Since the introduction of the CAN (Controller Area Network) Bus in production cars in 1991, this technology has grown from luxury models to virtually all levels of vehicle today. In the past few years, aftermarket technicians have become more aware of this technology. Used as a means of intercommunication between ECUs, the CAN Bus has provided a simple means of connecting diagnostic tools to the vehicle via the standardised On Board Diagnostic (OBD) connector.
Whilst there are tools readily available for diagnostic connection to the CAN Bus, these tools do not always give the full picture of where problems may lie. Sometimes ‘Diagnostic Trouble Codes’ (DTCs) do not always get to the real source of the problem and there are many times where the DTC is not indicative of a problem with that ECU; this is a typical issue encountered from a CAN bus problem.
Here are some quick alternatives for checking for an unhealthy CAN Bus:
One step is to check the CAN bus with an oscilloscope. An overall bus check can be done via the OBD connector that is, in most cars, somewhere around the base of the steering wheel. Some imported cars will have the OBD connector in a similar area on the passenger side.
You can view the CAN electrical signals by connecting a two-channel oscilloscope to pins 6 (CAN_H) and 14 (CAN_L) of the OBD connector. Also ensure a ground connection is made at signal ground (pin 5). An OBD connector can be specially fabricated for this purpose.
The image (below, left) shows the pin connections on the vehicle side while the image on the right, shows a typical OBD connector case.
Healthy CAN signal waveforms will appear as shown in the screenshot below. This is a typical view showing bursts of many CAN frames on the Bus – CAN_H is in red and CAN_L is in blue. PC-based oscilloscopes are used, as they are an inexpensive way to obtain an oscilloscope if you already have a laptop computer. A zoomed in view of a typical CAN frame and its data areas are illustrated in the capture at the bottom of the capture. Here you can see a close up view of the differential CAN_H and CAN_L signals. A good CAN frame will show the data transitioning from 2.5 V to 3.5 V for CAN _H, and from 2.5 V to 1.5 V for CAN_L.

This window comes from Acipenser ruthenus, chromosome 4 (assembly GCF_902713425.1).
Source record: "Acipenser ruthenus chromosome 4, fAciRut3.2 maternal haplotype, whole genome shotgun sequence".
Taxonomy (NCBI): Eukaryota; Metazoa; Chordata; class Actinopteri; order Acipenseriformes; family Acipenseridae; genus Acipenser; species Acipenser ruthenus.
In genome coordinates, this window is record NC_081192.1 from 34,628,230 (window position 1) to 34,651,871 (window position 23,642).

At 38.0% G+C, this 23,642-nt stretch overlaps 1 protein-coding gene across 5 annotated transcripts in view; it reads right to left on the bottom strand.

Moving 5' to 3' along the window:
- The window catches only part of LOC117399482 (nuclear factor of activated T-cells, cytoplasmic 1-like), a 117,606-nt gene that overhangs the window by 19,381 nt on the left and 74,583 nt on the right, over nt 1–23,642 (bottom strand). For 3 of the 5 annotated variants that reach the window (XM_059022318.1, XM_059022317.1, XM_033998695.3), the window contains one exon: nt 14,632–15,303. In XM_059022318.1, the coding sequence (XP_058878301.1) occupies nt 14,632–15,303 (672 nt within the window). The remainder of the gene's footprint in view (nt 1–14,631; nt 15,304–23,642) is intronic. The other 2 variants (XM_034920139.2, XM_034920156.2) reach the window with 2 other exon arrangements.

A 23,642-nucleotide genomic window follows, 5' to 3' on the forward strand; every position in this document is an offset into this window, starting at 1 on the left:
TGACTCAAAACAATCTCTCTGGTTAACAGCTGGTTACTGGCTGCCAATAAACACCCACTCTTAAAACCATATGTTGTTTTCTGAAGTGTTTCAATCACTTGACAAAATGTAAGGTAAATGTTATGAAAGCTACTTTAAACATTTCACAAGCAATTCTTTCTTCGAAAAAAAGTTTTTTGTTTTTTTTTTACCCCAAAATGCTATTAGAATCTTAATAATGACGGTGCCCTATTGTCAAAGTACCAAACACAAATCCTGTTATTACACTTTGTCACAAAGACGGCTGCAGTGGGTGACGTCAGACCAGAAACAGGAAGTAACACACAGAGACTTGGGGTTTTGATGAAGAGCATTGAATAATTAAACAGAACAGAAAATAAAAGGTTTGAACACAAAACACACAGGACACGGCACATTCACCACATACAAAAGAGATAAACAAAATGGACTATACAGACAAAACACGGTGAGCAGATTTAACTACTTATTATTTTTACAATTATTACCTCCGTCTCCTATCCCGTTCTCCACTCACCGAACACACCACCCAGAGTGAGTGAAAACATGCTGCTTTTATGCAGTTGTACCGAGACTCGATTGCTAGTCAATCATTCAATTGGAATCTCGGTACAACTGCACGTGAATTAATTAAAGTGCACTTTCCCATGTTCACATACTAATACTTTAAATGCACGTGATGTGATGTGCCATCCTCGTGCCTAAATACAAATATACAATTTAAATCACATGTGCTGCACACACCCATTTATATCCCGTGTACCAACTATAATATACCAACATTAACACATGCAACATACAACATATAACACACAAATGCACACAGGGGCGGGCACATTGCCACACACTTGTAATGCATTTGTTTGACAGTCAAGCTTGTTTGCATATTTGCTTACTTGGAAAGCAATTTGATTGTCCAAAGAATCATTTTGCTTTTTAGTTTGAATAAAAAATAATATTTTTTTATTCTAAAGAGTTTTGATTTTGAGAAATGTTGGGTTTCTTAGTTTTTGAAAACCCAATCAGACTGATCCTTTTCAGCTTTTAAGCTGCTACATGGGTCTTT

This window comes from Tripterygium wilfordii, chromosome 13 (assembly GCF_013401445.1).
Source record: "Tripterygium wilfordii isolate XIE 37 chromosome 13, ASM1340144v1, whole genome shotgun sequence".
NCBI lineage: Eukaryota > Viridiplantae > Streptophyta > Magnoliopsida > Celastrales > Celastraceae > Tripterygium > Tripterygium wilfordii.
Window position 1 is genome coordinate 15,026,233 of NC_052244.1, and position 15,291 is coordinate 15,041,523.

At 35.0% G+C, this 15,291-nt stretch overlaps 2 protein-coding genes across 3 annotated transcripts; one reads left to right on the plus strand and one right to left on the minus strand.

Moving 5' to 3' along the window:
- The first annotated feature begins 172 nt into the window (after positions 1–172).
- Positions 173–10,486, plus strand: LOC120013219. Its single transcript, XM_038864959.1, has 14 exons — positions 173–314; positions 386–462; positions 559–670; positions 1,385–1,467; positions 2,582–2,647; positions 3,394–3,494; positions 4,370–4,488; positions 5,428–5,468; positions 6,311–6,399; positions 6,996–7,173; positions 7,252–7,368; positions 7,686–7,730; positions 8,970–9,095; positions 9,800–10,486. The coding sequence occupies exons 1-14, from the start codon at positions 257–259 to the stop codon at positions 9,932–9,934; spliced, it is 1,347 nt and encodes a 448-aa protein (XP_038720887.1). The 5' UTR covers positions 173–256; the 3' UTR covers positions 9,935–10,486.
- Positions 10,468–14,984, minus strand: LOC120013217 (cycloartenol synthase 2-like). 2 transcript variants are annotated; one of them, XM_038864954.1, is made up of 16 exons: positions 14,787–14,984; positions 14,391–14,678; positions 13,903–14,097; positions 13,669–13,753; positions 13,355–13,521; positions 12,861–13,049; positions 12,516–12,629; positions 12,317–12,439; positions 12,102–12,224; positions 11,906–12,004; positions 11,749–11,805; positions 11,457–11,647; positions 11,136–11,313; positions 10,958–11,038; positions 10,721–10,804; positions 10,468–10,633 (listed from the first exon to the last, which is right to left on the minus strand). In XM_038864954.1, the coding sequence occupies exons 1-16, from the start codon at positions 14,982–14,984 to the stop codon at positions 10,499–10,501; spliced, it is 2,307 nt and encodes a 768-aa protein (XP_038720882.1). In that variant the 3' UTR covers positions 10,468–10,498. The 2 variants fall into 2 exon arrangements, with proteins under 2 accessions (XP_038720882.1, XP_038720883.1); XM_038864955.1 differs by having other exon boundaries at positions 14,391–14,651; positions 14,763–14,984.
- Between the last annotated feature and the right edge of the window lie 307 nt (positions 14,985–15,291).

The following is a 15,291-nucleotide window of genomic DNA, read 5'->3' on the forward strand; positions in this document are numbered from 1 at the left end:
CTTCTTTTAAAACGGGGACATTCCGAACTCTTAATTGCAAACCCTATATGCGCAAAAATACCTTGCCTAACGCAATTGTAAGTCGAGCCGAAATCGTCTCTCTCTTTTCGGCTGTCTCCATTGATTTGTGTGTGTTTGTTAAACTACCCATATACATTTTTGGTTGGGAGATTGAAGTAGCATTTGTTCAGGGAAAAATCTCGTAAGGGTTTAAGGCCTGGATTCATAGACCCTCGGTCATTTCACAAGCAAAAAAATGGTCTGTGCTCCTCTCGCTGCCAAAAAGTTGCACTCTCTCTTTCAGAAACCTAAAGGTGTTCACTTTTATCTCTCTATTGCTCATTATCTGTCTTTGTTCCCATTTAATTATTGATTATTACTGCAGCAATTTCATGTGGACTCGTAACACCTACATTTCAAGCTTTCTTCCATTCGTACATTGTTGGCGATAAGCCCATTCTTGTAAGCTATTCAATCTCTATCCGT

Oscilloscope view of healthy CAN Bus showing many CAN frames. The inset capture is the zoomed area of a CAN frame.
The capture below shows a CAN bus with a corrupted CAN_L signal. This is a real life situation from a 2004 Corsa and several DTCs were indicated on the fault code reader, which did not identify the correct source of the problem. Here it was found that the CAN_L connection at the ECM was faulty. If problems with the CAN Bus are quite drastic and communication is very noisy, one quick check that can be made is to see if the terminators are present. Access can be made at the OBD connector pins 6 (CAN_H) and 14 (CAN_L). Ensure all the power is off the vehicle and connect an ohmmeter to pins 6 and 14. Here you should read approximately 60 ohms – this is the equivalent of two 120 ohm resistors in parallel.
Standard CAN wave form at the Engine Control Module connector.
A standard CAN Bus will have a 120 ohm resistor termination at each end of the bus. This is required to avoid reflections that are caused by digital data communications. The resistors act as an “electrical shock absorber” and if they are not fitted correctly, the digital signals will “bounce” off the end of the data Bus, causing noisy reflections. This will have a significant effect on the performance of the CAN Bus.
If your reading is 120 ohms, this means that one of the terminations is missing. In a vehicle, terminators always reside in the ECUs at each end of the CAN Bus. If one is missing, this may indicate that one of the end ECUs is missing. If the resistance reading is a very high value (typically 10s of thousands of ohms), this indicates that there are no terminators fitted. This value is basically reading the input impedance of the ECUs. This is a drastic problem that will require the checking of connections at each end of the CAN Bus.
Diagnosis through simple tools
Here it can be seen that the use of a couple of simple tools can give indications of problems with the CAN Bus that fault code reader tools cannot always pinpoint. An inexpensive PC based oscilloscope, and a simple multi-meter using the ohmmeter option can give valuable immediate information on the health of the CAN Bus. There are simple Windows-based CAN analysis tools available that show the identifiers of the CAN frames along with the data field within the frame. The data fields can be interpreted to show the actual signals (rpm, temp, wheel speed, etc.). These tools can also give indications when errors occur on a CAN Bus.